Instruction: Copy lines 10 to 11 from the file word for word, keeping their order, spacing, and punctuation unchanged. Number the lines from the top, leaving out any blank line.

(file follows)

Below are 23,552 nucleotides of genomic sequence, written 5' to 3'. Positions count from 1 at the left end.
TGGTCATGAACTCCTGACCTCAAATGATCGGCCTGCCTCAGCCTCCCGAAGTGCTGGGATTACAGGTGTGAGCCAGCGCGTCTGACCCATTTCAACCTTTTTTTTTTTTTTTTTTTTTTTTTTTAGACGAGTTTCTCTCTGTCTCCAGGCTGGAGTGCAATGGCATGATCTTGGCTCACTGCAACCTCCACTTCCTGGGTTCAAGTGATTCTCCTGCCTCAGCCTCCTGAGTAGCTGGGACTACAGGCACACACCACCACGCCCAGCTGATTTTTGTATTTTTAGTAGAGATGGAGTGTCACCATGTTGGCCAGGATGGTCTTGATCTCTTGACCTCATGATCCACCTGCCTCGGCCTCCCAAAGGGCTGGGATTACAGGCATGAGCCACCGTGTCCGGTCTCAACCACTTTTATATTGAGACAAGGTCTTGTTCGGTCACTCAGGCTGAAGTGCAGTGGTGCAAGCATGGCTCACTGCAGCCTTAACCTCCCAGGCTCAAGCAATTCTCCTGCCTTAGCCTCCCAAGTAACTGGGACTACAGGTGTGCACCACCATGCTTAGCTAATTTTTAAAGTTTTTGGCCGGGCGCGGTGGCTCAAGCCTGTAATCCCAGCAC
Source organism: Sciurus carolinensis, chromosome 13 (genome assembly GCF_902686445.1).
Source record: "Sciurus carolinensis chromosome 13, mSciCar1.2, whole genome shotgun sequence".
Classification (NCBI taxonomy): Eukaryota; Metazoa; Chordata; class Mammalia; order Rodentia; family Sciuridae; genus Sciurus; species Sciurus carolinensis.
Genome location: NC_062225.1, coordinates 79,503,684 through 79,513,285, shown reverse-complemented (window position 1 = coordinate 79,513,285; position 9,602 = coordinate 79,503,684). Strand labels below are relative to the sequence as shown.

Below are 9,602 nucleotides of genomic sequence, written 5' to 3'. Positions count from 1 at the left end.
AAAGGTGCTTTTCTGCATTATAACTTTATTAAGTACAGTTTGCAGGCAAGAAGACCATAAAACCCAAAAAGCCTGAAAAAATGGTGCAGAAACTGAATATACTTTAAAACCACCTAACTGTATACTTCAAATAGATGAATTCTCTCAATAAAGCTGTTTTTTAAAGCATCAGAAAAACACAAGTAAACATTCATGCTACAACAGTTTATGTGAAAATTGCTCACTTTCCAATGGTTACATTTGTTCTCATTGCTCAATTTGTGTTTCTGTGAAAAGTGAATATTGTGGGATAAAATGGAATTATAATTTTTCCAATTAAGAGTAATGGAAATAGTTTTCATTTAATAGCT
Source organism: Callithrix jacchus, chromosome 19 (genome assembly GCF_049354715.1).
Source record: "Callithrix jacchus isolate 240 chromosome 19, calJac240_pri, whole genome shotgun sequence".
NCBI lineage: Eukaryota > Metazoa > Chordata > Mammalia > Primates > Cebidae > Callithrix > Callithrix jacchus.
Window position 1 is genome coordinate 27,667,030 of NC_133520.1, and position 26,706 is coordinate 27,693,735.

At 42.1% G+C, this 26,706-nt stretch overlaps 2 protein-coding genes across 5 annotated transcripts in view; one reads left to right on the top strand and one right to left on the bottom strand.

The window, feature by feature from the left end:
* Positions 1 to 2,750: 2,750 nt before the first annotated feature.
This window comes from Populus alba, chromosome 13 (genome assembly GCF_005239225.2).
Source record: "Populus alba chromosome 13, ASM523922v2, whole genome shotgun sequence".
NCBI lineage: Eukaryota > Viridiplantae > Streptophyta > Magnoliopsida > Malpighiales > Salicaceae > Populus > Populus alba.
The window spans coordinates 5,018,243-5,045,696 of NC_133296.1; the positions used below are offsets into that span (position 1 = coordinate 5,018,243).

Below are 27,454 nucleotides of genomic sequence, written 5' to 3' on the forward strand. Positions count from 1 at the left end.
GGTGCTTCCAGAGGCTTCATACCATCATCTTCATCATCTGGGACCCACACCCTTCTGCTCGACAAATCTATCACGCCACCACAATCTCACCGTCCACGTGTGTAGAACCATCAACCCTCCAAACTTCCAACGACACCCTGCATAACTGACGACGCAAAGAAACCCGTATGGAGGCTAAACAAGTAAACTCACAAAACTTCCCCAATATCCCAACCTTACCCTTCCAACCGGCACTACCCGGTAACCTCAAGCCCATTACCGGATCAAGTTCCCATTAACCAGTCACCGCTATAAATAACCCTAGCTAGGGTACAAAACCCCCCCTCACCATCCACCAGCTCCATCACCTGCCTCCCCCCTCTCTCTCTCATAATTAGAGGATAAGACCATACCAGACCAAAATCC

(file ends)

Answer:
Source record: "Callithrix jacchus isolate 240 chromosome 19, calJac240_pri, whole genome shotgun sequence".
NCBI lineage: Eukaryota > Metazoa > Chordata > Mammalia > Primates > Cebidae > Callithrix > Callithrix jacchus.